The Commission charged on October 17 that Thermo Electron Corporation’s proposed $12.8 billion acquisition of Scientific International, Inc. would harm competition in the U.S. market for high-performance centrifugal vacuum evaporators (“CVEs”) in violation of the antitrust laws.
Thermo and Fisher are the only two significant suppliers of high-performance CVEs in the United States and the proposed transaction would have eliminated the direct price, service, and innovation competition that exists between them. To settle the Commission’s charges, Thermo is required to divest Fisher’s Genevac division, which includes Fisher’s entire CVE business, within five months of the date the consent agreement was signed.
High-performance CVEs are used primarily in combinatorial chemistry labs, such as those engaged in drug discovery and research, to process large collections of potentially biologically active molecules at the same time – a process known as parallel synthesis. By applying a combination of heat, vacuum, and centrifugal force, high-performance CVEs rapidly remove solvents from samples suspended in solution in the wells of microtiter plates or test tubes without causing molecular degradation or cross-contamination of the samples.
High-performance CVEs differ from their lower-performance counterparts in that they can process hundreds of samples at a time, achieve higher evaporation rates, include specific capabilities to help prevent cross-contamination of samples, and are compatible with corrosive and environmentally sensitive solvents. Because of these features, high-performance and lower-performance CVEs are not considered interchangeable by purchasers.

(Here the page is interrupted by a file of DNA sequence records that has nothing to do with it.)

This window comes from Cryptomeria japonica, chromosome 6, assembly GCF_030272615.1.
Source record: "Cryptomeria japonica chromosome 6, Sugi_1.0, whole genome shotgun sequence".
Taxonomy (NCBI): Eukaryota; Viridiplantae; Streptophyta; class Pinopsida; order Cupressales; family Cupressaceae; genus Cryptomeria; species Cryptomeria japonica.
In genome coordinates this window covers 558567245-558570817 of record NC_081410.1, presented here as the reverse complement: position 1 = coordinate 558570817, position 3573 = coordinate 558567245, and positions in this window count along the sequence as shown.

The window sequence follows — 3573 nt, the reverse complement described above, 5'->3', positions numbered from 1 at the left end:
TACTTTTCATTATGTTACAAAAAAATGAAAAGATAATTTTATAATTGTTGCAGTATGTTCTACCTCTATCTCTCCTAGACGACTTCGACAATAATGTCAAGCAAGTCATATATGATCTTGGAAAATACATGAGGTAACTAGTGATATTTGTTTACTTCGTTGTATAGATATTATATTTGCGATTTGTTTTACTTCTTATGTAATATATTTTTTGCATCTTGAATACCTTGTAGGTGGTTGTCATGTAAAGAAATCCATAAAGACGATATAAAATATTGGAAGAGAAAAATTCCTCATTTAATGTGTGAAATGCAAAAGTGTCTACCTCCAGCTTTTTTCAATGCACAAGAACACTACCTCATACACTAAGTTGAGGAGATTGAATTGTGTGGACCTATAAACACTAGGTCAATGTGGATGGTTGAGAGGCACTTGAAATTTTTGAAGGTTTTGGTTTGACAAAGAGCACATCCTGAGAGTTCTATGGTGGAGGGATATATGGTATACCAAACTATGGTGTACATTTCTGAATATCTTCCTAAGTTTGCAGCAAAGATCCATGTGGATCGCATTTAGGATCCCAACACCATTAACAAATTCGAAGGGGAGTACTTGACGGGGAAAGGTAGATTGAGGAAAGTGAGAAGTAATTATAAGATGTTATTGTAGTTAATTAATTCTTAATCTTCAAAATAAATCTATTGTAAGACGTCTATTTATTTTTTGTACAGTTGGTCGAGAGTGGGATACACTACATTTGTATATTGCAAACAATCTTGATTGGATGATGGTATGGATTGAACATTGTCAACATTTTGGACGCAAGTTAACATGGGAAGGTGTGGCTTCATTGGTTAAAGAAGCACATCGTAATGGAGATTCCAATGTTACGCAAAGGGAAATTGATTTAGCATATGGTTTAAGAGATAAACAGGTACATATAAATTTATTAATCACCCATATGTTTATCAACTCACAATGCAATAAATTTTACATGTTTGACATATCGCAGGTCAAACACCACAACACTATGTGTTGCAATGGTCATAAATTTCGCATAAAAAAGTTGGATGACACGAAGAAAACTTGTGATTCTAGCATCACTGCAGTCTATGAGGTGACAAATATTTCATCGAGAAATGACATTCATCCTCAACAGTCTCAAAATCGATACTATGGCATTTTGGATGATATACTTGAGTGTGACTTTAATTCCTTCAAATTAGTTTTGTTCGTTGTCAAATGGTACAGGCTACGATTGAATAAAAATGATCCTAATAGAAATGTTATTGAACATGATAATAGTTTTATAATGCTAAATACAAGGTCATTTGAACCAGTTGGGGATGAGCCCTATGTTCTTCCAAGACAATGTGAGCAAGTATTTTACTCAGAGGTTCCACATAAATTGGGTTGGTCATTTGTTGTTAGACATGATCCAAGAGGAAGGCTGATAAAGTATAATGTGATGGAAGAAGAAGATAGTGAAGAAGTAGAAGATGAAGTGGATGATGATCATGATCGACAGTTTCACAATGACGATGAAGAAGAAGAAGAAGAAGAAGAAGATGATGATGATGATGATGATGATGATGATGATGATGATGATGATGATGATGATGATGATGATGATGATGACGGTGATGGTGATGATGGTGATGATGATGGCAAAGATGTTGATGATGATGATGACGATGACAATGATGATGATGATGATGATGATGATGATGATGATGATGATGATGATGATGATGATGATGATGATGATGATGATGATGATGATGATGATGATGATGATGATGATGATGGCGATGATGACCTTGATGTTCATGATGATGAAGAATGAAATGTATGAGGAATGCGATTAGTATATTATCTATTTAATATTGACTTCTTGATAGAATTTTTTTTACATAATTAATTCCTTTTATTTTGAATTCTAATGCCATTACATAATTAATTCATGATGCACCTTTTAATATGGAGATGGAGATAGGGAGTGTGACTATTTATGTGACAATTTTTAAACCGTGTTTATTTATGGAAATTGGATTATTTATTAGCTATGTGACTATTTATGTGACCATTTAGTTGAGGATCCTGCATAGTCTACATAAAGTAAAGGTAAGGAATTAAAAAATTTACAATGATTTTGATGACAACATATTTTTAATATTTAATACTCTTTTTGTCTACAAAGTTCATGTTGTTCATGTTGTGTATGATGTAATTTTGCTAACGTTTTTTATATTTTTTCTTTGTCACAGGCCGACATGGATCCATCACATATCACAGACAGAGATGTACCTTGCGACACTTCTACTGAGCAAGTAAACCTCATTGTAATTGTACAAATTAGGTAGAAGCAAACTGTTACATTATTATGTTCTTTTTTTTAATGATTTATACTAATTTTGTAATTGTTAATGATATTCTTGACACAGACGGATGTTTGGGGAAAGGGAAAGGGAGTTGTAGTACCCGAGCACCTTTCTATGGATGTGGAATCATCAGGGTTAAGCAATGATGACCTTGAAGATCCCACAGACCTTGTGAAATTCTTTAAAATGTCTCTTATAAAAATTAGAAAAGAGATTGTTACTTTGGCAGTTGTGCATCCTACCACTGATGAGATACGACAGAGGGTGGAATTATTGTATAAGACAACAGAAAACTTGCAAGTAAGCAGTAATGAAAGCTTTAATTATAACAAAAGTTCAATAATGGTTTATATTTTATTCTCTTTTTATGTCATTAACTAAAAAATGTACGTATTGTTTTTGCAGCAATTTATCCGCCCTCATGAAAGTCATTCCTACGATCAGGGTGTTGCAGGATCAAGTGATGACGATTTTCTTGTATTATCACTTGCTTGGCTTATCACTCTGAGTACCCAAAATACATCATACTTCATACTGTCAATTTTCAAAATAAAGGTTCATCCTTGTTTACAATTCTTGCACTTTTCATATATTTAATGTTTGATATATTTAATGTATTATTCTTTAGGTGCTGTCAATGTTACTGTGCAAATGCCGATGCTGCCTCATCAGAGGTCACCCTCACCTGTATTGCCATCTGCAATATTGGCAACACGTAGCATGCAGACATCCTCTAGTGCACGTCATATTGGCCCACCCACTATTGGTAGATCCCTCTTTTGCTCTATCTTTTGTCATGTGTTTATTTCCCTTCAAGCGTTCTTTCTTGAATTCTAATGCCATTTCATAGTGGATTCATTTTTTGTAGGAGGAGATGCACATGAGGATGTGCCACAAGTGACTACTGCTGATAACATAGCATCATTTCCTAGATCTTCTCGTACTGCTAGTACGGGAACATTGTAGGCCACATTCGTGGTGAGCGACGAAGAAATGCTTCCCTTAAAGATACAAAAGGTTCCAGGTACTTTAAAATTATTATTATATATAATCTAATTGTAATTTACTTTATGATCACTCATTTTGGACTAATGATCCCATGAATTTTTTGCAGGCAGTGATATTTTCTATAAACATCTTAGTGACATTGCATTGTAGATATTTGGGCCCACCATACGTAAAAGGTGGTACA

Thermo, headquartered in Waltham, Massachusetts, is one of the largest and most diversified suppliers of analytical instruments in the world. The company employs 11,000 people worldwide, maintains offices in 30 countries, and owns many well-known laboratory equipment brands, including Savant Speedvac, which offers high-performance CVEs.
According to the Commission’s complaint, Thermo’s acquisition of Fisher as proposed would violate Section 7 of the Clayton Act and Section 5 of the FTC Act, as amended, by lessening competition in the U.S. market for high-performance CVEs. Thermo and Fisher are the only two significant suppliers in the approximately $10 million U.S. market for high-performance CVEs, accounting for approximately 30 percent and 70 percent market share, respectively. As a result of the competition between Thermo and Fisher, purchasers of high-performance CVEs receive lower prices and other economic benefits, such as favorable service or payment terms. The parties also compete directly on the basis of product performance, features, and innovation resulting in significant product improvements, such as enhanced vacuum and monitoring capabilities. This competition would be eliminated by the transaction as proposed, and the transaction would have left Thermo with a virtual monopoly.
The consent agreement is designed to remedy the alleged anticompetitive effects of Thermo’s proposed acquisition of Fisher. Under its terms, Thermo is required to divest Genevac, Fisher’s stand-alone CVE business, to a Commission-approved buyer within five months of signing the consent agreement. If Thermo is not able to find an acceptable buyer within that time, the consent agreement allows the FTC to appoint a trustee to oversee the sale of the assets. The trustee would then have six months to sell the assets to a Commission-approved buyer. The consent agreement contains an Order to Hold Separate and Maintain Assets that requires Thermo to maintain the viability of Genevac pending its divestiture. This order is designed to prevent interim harm to competition in the high-performance CVE market before the divestiture takes place and ensure that no material confidential information is shared between Thermo and Genevac.
The Commission voted to approve the consent agreement 5-0.